Here, with a hat tip to Marc Beishon. The part about the St. Louis Chess Club begins around 16:48 and is a decent piece, aside from a few comments that make Rex Sinquefield seem a shadowy political figure with questionable motives. (Called by some a "tyrannosaurus rex"..."he pushes a radical free market agenda.")
The comments about Sinquefield's political preferences are entirely irrelevant to the club and to his philanthropy, and while he may be the biggest donor in Missouri individuals like George Soros have give far more money to left-wing causes. (Not to mention other primarily left-wing donors like Tom Steyer, Warren Buffett, Michael Bloomberg and many more.) As Sinquefield's donations aren't to groups like the Ku Klux Klan, but to ordinary conservative policies and candidates well within the range of mainstream political options in the United States, it's hard to see how this is relevant to the story. It's likely that some of the chess organizations on the East coast are supported by people and have board members who have given money to causes conservatives would find objectionable. So what? If the lefties don't insinuate their politics into the chess organization, there's no reason why conservatives or reporters doing stories on those organizations should do so either. The same should go when the story is about someone who happens to be a conservative in the U.S. - but often doesn't.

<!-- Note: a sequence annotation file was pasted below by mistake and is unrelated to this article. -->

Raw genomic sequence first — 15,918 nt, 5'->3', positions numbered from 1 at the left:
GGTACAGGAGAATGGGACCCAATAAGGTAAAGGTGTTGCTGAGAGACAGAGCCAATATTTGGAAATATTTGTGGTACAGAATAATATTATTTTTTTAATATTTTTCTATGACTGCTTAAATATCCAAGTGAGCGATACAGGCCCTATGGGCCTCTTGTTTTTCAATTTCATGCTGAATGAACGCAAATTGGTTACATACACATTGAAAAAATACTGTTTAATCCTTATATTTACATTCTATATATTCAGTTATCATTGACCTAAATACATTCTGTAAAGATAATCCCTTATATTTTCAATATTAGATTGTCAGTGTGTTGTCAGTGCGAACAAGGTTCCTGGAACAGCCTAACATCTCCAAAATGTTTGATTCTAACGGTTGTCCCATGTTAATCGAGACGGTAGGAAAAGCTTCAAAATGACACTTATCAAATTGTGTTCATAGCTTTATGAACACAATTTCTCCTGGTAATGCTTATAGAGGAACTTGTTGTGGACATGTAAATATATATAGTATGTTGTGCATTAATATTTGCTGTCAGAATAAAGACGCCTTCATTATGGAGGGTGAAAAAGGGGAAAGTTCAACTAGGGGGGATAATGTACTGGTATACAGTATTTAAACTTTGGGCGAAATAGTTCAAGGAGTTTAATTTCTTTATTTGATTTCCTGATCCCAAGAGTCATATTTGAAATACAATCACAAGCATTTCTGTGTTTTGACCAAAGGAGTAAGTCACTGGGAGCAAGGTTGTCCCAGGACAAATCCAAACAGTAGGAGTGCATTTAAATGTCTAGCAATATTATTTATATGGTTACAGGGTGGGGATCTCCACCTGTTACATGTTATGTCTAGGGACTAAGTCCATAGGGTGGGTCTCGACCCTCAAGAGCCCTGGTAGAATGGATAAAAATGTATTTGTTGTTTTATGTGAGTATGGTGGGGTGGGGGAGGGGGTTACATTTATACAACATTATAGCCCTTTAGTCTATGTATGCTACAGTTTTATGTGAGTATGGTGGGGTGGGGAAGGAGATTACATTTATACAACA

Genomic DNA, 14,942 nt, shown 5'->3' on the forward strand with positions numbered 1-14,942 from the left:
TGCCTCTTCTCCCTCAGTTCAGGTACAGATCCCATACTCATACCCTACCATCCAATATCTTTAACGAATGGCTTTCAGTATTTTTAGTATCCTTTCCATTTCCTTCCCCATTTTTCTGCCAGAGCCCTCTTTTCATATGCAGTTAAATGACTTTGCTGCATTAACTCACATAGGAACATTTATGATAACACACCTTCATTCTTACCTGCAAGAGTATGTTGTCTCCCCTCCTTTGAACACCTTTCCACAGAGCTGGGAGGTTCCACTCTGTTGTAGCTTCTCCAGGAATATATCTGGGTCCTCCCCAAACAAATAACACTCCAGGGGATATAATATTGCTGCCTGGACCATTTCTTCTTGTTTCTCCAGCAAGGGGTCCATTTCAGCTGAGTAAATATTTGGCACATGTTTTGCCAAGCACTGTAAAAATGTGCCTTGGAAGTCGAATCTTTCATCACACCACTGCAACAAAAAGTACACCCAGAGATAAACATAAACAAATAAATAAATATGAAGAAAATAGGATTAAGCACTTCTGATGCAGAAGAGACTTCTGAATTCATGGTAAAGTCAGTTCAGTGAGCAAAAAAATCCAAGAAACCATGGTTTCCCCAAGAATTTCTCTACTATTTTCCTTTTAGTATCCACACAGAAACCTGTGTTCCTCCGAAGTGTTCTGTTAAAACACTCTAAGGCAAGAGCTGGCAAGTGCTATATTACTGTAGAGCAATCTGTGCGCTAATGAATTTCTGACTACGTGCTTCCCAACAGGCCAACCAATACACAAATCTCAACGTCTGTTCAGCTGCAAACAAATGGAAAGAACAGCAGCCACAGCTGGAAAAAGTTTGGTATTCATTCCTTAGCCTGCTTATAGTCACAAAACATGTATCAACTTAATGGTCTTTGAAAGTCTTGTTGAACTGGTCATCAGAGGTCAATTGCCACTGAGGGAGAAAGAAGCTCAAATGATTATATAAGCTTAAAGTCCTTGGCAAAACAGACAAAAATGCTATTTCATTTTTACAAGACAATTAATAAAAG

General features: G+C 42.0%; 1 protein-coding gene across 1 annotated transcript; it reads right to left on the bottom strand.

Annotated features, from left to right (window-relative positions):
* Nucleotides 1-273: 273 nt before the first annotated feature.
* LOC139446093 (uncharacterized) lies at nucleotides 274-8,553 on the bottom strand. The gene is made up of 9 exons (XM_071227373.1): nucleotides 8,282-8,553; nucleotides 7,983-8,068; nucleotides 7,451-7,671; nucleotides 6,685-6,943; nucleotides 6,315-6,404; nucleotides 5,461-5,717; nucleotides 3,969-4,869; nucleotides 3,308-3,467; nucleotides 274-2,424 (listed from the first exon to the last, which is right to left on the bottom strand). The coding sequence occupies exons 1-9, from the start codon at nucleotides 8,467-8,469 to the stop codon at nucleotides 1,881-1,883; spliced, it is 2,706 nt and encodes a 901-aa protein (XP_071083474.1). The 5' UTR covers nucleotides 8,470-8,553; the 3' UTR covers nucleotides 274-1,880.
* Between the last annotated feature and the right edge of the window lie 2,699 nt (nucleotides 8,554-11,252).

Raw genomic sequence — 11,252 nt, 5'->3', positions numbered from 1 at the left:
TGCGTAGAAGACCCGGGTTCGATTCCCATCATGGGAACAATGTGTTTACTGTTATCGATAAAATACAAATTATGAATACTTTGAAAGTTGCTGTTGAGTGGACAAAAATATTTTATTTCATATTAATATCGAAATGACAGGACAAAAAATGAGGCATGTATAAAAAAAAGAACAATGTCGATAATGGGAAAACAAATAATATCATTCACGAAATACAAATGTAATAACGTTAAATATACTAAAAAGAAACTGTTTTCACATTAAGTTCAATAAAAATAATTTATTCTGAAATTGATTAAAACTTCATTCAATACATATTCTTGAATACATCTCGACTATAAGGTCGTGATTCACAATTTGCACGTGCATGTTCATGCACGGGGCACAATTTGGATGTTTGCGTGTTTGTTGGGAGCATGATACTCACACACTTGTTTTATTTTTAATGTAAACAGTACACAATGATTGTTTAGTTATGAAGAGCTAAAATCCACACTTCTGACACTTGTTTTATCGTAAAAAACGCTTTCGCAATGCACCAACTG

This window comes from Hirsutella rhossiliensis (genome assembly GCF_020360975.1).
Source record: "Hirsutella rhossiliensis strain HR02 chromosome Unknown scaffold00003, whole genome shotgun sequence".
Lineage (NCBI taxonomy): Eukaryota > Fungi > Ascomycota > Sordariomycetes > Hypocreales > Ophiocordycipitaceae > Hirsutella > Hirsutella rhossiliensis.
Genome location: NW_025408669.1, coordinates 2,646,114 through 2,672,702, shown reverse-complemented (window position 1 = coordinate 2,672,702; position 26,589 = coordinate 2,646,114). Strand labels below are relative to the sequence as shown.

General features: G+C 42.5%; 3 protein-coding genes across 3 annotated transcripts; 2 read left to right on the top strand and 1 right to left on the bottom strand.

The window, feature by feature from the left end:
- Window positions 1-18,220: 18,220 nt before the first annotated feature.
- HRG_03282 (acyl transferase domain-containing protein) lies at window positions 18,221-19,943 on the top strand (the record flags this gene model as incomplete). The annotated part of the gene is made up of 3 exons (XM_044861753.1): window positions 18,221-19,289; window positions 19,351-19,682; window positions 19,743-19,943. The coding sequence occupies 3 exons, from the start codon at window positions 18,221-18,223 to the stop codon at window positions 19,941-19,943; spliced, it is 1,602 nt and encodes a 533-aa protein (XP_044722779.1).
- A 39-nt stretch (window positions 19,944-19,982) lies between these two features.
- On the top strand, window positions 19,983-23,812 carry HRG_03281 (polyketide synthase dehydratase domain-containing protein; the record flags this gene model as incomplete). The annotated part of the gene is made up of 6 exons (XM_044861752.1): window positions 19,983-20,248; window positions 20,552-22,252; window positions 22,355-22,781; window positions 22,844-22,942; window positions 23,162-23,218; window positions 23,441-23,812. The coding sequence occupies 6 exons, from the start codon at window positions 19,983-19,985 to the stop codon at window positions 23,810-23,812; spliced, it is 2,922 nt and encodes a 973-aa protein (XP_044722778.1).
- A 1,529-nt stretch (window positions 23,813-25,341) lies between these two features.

Unnecessary political jibes aside, the piece does a nice job of giving those who haven't visited the St. Louis club and its environs a sense of the place and its atmosphere.